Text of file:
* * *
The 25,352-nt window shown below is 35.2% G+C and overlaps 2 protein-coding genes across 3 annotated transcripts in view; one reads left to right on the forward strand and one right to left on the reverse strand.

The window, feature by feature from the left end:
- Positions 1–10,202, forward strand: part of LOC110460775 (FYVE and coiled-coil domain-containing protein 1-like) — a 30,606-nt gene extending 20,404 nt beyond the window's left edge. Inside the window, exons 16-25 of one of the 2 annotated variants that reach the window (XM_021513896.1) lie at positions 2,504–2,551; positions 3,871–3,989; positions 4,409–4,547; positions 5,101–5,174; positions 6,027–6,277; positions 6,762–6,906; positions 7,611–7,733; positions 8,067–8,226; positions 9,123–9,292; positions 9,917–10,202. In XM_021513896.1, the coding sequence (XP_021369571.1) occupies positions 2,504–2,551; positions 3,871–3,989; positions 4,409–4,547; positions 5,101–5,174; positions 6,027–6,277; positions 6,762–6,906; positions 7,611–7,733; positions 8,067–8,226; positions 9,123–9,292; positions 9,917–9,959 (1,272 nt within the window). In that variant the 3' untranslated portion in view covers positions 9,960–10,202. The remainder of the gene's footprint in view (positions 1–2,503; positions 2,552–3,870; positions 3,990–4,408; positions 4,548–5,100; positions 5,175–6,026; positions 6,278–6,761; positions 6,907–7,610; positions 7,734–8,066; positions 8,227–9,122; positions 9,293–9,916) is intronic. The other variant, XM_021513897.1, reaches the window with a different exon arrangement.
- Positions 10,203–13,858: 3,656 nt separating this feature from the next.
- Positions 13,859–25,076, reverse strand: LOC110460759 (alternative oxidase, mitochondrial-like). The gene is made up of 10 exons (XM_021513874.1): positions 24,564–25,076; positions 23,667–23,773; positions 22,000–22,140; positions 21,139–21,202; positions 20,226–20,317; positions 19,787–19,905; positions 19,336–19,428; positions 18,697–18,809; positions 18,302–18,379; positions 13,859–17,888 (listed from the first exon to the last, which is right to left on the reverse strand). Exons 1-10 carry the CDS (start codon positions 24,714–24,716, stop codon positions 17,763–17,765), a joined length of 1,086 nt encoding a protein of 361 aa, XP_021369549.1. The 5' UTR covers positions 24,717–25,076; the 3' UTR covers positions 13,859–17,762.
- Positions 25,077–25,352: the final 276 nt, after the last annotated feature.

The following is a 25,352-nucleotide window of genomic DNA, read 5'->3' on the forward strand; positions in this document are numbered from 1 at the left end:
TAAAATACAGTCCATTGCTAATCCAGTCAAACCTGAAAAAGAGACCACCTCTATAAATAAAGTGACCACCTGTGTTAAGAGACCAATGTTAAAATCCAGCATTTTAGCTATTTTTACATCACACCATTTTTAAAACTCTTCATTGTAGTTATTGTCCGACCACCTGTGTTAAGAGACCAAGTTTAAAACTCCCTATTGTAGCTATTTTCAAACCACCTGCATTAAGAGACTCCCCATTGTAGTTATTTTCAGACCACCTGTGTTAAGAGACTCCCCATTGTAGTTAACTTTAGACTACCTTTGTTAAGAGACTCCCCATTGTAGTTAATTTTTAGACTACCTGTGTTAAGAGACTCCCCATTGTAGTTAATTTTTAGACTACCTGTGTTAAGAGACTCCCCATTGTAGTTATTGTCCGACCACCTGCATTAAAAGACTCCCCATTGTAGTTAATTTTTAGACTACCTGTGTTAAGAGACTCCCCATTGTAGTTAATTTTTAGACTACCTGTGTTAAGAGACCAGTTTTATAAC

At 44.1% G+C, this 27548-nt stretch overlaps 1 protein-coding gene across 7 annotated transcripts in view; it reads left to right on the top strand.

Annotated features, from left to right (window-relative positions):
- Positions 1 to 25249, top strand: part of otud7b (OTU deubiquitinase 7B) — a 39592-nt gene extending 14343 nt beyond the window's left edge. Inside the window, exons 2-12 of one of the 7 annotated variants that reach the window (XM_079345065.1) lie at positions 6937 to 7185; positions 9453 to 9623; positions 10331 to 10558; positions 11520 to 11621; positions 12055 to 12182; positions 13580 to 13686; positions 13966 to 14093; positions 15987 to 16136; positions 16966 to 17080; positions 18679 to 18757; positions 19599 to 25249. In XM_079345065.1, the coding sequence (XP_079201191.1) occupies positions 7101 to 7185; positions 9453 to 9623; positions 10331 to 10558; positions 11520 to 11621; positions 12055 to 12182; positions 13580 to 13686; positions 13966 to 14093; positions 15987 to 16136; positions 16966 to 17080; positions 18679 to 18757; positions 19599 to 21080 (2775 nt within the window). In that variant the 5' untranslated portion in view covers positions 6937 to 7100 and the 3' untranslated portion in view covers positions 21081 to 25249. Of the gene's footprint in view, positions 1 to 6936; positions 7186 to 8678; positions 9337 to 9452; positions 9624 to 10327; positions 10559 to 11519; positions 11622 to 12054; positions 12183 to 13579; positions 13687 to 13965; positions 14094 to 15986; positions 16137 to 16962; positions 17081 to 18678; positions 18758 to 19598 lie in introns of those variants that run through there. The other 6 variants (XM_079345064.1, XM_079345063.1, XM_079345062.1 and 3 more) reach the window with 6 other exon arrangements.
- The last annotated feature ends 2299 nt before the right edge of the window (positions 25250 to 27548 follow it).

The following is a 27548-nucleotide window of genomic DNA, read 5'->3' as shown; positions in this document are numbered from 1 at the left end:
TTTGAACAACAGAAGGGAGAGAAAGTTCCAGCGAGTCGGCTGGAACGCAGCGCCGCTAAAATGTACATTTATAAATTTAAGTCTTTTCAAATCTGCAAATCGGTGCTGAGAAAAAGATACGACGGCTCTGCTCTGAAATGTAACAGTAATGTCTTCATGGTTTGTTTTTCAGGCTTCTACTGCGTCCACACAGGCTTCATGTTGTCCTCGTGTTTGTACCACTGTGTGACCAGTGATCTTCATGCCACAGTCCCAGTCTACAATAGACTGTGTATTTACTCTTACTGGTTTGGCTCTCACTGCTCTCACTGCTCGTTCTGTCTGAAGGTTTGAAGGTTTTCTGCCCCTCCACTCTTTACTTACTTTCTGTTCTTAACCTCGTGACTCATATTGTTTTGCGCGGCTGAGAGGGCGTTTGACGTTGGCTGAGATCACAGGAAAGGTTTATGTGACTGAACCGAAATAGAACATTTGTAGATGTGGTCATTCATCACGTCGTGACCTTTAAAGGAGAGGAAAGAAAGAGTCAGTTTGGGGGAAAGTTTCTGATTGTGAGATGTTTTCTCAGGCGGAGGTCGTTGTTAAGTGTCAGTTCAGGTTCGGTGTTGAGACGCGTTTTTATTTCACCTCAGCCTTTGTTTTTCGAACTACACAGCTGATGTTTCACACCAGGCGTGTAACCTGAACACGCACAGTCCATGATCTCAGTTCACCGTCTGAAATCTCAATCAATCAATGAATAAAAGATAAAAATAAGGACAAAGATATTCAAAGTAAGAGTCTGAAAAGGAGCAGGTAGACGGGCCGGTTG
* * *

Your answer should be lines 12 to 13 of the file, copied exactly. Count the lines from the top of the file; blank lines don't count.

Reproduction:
- The last annotated feature ends 2299 nt before the right edge of the window (positions 25250 to 27548 follow it).

The following is a 27548-nucleotide window of genomic DNA, read 5'->3' as shown; positions in this document are numbered from 1 at the left end: